Hon Hai Precision Industry Co (鴻海精密) is facing a challenging year. That is the message the assembler of iPhones and iPads gave to shareholders in a report issued earlier this month ahead of Wednesday’s annual general meeting.
The firm’s accumulated revenue declined 12.59 percent to NT$1.4 trillion (US$46.3 billion) in the first five months of the year from the same period last year, and the world’s largest contract electronics maker said in its annual report that global economic uncertainties and vast changes in the technology industry pose challenges for this year.
Chairman Terry Gou (郭台銘) is expected to inform shareholders of the company’s operations, financial performance and business outlook at the upcoming meeting.
He may shed some light on how the company plans to create more value for shareholders as suggested in the annual report, and confirm if he will stick to the goal of increasing the company’s revenue by 15 percent this year from last year’s NT$3.91 trillion, a record high.
Hon Hai’s performance is mostly dependent on its largest client, Apple Inc, which HSBC Securities Taiwan Corp expects could contribute up to 40 percent of the NT$3.76 trillion that Hon Hai is expected to earn in revenue this year.
Yet, analysts are less upbeat on the company’s prospects because of concerns about Apple’s product transition and weakening sales growth, forecasting the Taiwanese firm’s revenue could contract by up to 4 percent this year from last year. The company also risks losing some of Apple’s outsourcing orders to Taiwanese rival Pegatron Corp (和碩), they say.
At Wednesday’s meeting, Gou is also expected to bring up other issues, including the company’s efforts at vertical integration, factory automation, cloud-computing technology and software development, notably its recent partnership with Firefox developer Mozilla Corp.
He may also talk about the company’s planned 9.9 percent stake in Sharp Corp, which some analysts believe may eventually collapse after no visible progress for more than a year.
Perhaps, what shareholders would like to hear are plans for potential 4G license investment and a rumored spin off of its connector manufacturing business.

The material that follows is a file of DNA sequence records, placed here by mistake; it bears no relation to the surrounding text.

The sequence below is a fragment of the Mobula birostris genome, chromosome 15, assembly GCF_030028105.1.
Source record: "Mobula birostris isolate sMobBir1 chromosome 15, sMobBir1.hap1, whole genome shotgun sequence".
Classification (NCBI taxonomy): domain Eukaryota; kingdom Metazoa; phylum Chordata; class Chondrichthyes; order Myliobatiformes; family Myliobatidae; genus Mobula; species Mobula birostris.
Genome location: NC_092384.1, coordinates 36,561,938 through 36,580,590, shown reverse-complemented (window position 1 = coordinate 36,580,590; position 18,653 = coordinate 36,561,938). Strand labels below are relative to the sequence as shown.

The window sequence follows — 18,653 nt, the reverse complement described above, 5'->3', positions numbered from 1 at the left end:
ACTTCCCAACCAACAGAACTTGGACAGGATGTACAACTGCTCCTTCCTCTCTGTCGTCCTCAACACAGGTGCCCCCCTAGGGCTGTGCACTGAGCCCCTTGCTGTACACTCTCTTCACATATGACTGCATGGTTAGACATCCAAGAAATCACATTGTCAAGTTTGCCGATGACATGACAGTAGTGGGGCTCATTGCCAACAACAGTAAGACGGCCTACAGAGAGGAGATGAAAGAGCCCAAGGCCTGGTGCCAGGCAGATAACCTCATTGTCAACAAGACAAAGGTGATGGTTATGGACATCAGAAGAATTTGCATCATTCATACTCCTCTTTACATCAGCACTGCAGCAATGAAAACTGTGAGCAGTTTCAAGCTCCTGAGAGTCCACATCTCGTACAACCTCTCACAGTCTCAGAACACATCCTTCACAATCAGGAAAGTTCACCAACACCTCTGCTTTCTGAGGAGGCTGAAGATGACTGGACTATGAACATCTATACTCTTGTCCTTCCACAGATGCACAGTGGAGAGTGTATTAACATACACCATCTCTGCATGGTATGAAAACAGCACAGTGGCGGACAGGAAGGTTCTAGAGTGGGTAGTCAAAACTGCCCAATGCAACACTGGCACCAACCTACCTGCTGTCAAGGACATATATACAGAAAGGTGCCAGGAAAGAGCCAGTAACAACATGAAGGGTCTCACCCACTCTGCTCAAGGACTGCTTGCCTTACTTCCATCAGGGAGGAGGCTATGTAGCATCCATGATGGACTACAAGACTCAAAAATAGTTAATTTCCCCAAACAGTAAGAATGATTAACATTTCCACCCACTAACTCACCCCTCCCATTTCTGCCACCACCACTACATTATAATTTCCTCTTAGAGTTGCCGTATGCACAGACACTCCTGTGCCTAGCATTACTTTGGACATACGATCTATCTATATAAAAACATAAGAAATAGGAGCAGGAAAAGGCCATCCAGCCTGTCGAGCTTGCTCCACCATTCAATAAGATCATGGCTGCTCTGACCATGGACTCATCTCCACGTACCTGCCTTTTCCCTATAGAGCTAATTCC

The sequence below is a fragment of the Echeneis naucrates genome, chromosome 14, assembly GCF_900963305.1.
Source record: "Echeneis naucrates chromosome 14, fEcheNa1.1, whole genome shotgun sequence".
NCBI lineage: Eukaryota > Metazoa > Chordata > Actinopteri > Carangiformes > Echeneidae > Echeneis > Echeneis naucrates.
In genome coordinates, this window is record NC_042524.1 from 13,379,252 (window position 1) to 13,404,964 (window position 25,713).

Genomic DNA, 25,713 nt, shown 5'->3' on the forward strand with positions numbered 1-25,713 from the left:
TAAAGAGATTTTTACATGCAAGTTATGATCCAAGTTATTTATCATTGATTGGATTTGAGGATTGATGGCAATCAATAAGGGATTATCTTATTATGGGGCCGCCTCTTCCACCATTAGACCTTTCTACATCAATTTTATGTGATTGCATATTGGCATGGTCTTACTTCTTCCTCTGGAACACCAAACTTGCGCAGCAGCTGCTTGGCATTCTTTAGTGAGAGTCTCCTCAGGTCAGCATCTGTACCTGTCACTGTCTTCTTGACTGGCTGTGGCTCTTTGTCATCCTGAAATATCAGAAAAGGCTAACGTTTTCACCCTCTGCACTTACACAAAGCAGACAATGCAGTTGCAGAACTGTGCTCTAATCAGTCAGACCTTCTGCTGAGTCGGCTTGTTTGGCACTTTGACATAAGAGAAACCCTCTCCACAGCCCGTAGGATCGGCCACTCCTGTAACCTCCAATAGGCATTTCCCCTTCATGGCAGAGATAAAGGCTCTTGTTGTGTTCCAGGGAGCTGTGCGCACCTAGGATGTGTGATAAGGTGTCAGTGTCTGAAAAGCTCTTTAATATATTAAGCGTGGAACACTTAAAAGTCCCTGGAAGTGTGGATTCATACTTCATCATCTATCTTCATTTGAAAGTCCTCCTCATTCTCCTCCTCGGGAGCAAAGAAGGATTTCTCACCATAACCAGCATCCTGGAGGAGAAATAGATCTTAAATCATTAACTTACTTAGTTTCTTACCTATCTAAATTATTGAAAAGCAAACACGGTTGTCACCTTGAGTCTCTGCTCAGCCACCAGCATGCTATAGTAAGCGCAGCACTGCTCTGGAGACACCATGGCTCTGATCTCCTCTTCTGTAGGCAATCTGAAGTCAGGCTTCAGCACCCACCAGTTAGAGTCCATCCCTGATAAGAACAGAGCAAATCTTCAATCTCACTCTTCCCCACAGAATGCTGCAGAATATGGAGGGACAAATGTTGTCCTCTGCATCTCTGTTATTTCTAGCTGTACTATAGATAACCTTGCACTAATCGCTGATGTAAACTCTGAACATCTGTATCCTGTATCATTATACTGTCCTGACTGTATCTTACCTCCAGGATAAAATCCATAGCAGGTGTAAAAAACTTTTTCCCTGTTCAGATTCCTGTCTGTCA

Word of Hon Hai’s plans to bid for a 4G-spectrum license in Taiwan have existed for some time, but have never been confirmed.
UBS Securities Asia Ltd said the diversification of a hardware manufacturer like Hon Hai into an Internet service provider could be risky.
“We have seen Hon Hai scale down its retail endeavors before, but this could be even more challenging, as it would need to make significant investments to either build or rent infrastructure,” UBS Securities Taipei-based analyst Arthur Hsieh (謝宗文) said in a note on Wednesday last week.
Fubon Securities Investment Services Co (富邦投顧) analyst Lewis Liu (劉立中) said Hon Hai’s potential bid for a 4G license could be a strategy to seek potential merger targets or strategic alliances with existing operators.
“Newcomers to the 4G market without prior 2G/3G experience will have to invest more than NT$100 billion and cooperate with existing Tier 2 operators to lower the threshold of entry into the oligopolistic telecom industry,” Liu said last Monday. “4G operations will take at least five years to turn a profit.”
As for Hon Hai’s potential connector business split, Hsieh said he did not expect the move to add value to the company, given its high concentration in the declining PC connector market.
While the spin-off move is unlikely to significantly affect Hon Hai’s overall revenue, investors may apply a discount to the value of Hon Hai’s remaining business following the spin-off, given that the company could become an investment holding entity, he said.
“Holding companies are typically less attractive investments than pure plays,” he said. “We think investors will feel increasingly uncomfortable with Hon Hai’s seemingly random investments.”
Hon Hai shares, which closed at NT$70 on Friday, have declined by 21.26 percent since the beginning of the year, compared with an increase of 1.22 percent in the benchmark TAIEX over the same period.